I am passionate about design efficiency and have been studying and working with design automation systems since 1990 when I created my first sales configurator.
My career started in 1977 when I joined the merchant navy as an engineering apprentice. On board ship we learnt to be resourceful and independent and I learnt a great deal about a wide range of engineering disciplines. I travelled the world for 9 years. Looking back it seemed an exciting life.
I left the sea when my son was born, and this was when I set up my first business. We made mobile laboratories for the cloning of seed potatoes. The business was successful until public opinion of cloning and GM crops turned sour. I closed the business and joined Vac-U-Max in Stockport who were looking for design engineers.
When Vac-U-Max was moved from Stockport to Doncaster, we lost virtually every member of staff and were faced with re-starting the business without manufacturing capabilities and experience. As one of three people who were willing to relocate, I was given the responsibility for the product, engineering and sales systems. I recruited a few good engineers and together we designed a product that was modular and could be outsourced. We designed a product selection system which we later learn was a product configurator. The product and configurator worked so well that the company grew rapidly from virtually nothing.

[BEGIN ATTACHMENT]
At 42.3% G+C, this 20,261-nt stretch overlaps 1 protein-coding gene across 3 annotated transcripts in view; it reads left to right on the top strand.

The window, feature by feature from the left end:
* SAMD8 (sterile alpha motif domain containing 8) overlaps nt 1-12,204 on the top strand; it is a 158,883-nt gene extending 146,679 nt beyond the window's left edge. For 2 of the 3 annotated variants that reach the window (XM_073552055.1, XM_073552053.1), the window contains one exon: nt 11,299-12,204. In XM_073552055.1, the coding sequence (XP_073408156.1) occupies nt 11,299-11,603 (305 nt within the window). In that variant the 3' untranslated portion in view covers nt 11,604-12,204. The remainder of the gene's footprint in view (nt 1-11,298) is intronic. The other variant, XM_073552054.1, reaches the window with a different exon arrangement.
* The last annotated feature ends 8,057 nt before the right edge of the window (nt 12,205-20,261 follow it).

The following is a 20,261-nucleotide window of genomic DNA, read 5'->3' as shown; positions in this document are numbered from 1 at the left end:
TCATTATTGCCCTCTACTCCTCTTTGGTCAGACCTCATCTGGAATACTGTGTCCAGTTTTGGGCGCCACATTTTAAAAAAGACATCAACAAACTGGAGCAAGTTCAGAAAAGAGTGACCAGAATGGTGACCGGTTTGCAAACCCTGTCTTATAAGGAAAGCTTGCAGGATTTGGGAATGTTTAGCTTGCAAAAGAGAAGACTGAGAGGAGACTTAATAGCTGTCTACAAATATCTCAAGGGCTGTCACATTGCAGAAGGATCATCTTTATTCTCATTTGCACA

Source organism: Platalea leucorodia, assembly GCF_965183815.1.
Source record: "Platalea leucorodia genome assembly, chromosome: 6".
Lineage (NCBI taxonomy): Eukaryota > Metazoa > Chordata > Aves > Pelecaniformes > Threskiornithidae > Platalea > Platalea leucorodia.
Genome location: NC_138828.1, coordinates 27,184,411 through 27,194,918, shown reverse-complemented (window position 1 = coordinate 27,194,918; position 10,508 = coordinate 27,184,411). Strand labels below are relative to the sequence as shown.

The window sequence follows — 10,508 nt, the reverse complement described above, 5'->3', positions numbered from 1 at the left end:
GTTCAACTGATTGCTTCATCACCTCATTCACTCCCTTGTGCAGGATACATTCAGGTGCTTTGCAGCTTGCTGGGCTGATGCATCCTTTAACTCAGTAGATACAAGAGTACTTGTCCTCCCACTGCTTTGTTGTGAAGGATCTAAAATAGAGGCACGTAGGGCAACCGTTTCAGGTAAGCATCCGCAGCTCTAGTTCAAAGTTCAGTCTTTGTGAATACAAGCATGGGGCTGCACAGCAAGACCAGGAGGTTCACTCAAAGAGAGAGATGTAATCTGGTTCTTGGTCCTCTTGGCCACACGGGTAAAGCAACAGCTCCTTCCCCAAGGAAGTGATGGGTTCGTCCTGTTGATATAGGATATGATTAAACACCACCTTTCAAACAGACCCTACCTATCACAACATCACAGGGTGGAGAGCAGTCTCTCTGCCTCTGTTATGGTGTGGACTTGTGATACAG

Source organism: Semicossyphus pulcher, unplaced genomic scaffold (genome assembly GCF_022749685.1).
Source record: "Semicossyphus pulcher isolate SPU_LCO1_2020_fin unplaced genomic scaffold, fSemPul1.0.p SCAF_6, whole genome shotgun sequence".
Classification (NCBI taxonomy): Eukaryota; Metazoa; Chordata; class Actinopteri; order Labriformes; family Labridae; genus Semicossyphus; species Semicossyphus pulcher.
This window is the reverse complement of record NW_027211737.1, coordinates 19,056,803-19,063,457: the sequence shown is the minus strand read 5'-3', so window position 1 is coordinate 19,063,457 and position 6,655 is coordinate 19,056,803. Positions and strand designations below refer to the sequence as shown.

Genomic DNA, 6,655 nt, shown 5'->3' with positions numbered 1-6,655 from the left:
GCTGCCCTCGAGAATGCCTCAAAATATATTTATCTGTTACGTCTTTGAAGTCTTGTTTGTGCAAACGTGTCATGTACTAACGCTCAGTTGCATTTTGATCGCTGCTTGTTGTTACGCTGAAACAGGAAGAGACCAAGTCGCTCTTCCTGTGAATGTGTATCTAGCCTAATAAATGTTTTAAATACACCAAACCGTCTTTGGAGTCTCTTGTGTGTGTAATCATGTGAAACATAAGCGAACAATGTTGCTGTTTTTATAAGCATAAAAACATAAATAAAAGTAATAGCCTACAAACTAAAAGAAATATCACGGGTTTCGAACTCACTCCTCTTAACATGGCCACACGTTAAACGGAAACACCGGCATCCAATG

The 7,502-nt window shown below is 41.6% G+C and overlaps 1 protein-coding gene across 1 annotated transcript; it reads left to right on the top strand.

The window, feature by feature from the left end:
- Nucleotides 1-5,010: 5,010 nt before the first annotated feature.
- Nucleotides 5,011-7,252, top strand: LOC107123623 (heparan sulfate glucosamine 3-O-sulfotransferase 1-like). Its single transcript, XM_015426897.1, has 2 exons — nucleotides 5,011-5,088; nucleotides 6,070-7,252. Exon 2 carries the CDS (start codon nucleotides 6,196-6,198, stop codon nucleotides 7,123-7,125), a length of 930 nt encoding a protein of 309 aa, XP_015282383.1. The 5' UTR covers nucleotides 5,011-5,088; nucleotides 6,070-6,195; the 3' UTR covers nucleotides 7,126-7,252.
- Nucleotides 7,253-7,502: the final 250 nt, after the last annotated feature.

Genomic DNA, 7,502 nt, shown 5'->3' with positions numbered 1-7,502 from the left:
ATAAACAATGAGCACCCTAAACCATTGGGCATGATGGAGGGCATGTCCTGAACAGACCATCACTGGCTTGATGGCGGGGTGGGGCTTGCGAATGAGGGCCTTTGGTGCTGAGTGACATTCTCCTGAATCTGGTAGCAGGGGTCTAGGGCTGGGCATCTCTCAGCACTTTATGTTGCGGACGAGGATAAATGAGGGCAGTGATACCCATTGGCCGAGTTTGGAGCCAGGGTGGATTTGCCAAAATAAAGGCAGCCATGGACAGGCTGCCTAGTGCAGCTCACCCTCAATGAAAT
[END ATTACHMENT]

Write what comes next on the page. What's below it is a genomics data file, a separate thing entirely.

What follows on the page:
From that point, at every opportunity I started to look for opportunities to employ product configurators. Many years later we learnt to interface with 2D CAD systems, where process drawings and assemblies could be automatically generated. When 3D CAD systems were introduced this opened up further opportunities. Nowadays a design automation system can provide real time feedback of weights and costs, a visual realisation of the design selections. Virtually every engineering process can be automated, reducing thousands of hours of labour.
Before the 1950’s when CNC lathes were first introduced, there was little choice but to machine components manually. These days it would be regarded ridiculous to machine a batch of 100 turned parts on a manual centre lathe, however it seems that most companies regard it completely acceptable to get skilled engineers to design similar products using manual methods. I am a firm believer that we will see a similar change in attitude towards engineering design as we did in the manufacturing sector.